This project, based at King’s College London and led by Professor Andrew Blick and Alix Mortimer and is funded by the Lloyd’s Register Foundation. We work with professional historians researching maritime topics to provide historical context and insight to contemporary maritime safety challenges. The goal of the project is to deepen understanding of these issues and provoke creative solutions in an era of huge technological and organisational change for the industry. Working with the materials in the Lloyds Register Foundation Heritage Education Centre (HEC), historians will produce “Hindsight Reports” within the scope of the challenges of the Lloyd’s Register Foundation.
Dr Louis Halewood and Dr Rory Hopcraft (both at Plymouth) talk to Alix Mortimer about their cross-disciplinary collaboration, fusing Louis’s work on international security, law and the development of institutions over the nineteenth and early twentieth century with Rory’s focus on the very twenty-first century concern of cyber security at sea. Finding an echo in seventeenth-century discussions of the “sea as a global commons” by Hugo Grotius and John Selden, their forthcoming Hindsight Perspectives report proposes the policy lens of the “maritime cyber commons”. The complex history of governance at sea, as well as the distributed nature of cyber vulnerabilities, suggest this is best seen as a distinct governance category which the International Maritime Organization and other governance and law-making bodies will have to grapple with as the challenges of the twenty-first century in maritime unfold.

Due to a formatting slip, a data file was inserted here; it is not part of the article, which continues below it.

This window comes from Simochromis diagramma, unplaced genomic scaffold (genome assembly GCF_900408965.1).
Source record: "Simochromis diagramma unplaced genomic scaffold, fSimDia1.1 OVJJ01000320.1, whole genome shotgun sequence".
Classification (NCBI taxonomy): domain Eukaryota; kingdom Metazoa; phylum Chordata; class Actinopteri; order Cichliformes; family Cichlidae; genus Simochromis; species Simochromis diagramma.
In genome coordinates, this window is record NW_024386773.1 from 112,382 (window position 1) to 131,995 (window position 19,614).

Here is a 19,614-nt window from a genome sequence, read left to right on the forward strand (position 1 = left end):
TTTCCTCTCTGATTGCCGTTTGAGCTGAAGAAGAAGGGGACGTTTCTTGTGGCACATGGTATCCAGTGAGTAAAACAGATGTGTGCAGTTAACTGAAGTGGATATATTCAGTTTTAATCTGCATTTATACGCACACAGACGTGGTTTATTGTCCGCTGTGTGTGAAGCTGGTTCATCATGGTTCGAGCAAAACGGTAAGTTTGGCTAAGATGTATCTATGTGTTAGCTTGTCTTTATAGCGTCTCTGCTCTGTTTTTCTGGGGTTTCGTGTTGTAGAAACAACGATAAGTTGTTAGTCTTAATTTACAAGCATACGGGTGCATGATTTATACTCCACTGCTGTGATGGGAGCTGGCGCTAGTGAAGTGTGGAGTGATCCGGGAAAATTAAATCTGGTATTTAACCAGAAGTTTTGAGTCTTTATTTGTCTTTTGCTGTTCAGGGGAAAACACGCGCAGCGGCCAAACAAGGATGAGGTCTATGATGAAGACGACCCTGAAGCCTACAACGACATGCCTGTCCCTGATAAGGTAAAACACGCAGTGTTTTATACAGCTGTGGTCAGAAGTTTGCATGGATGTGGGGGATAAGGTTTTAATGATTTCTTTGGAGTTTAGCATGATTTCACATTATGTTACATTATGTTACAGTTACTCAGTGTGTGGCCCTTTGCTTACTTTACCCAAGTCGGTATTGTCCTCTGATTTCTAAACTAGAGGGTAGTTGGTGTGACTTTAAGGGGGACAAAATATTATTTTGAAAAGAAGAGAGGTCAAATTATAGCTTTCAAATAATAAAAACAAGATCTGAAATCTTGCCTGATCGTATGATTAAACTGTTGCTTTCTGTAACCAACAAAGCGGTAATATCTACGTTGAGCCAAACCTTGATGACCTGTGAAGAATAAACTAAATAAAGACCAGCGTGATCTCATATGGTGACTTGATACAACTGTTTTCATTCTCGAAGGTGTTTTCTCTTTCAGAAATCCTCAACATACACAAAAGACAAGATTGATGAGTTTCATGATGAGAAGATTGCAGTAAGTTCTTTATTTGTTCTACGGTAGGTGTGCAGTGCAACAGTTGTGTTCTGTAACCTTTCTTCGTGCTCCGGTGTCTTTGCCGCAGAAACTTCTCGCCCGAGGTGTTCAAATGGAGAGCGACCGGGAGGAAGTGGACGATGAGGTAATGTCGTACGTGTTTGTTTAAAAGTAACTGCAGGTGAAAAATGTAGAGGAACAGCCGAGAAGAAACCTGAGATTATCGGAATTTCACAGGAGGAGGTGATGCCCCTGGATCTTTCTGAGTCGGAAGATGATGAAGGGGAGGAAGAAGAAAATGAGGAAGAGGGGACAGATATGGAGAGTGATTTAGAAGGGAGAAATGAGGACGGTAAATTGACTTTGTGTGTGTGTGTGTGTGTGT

On 16 May 2023 we launched the second Hindsight Perspectives report Reducing the dangers of dock work in the UK, 1899-1939: how past approaches could prevent future tragedies, by Dr Guy Collender. We were joined by Dr Derek McGlashan, Head of Health, Wellbeing and Safety and Head of Strategic Projects at the Port of London Authority, as industry respondent.
The report, which you can download here, draws on Guy’s PhD research into the history of the Port of London between 1900 and 1939, so there was a great direct crossover between our speakers. We had many great audience questions and a detailed and interesting discussion about the problems and pitfalls of setting historic data (in this case on safety) alongside modern data.
In the forthcoming second report in the Hindsight Perspectives Series, Dr Guy Collender looks at the improvements made in safety over the first decades of the twentieth century and draws out lessons for what is still one of the world's most dangerous occupations
In this second post diving into the International Journal of Maritime History, we open too many tabs and suggest how industry researchers can get started with historical scholarship
On 23 March we held an online seminar with an expert panel of historians and industry figures to mark the launch of the first report.
Page 1 of 3 pages
H&P is based at the Institute of Historical Research, Senate House, University of London.
We are the only project in the UK providing access to an international network of more than 500 historians with a broad range of expertise. H&P offers a range of resources for historians, policy makers and journalists.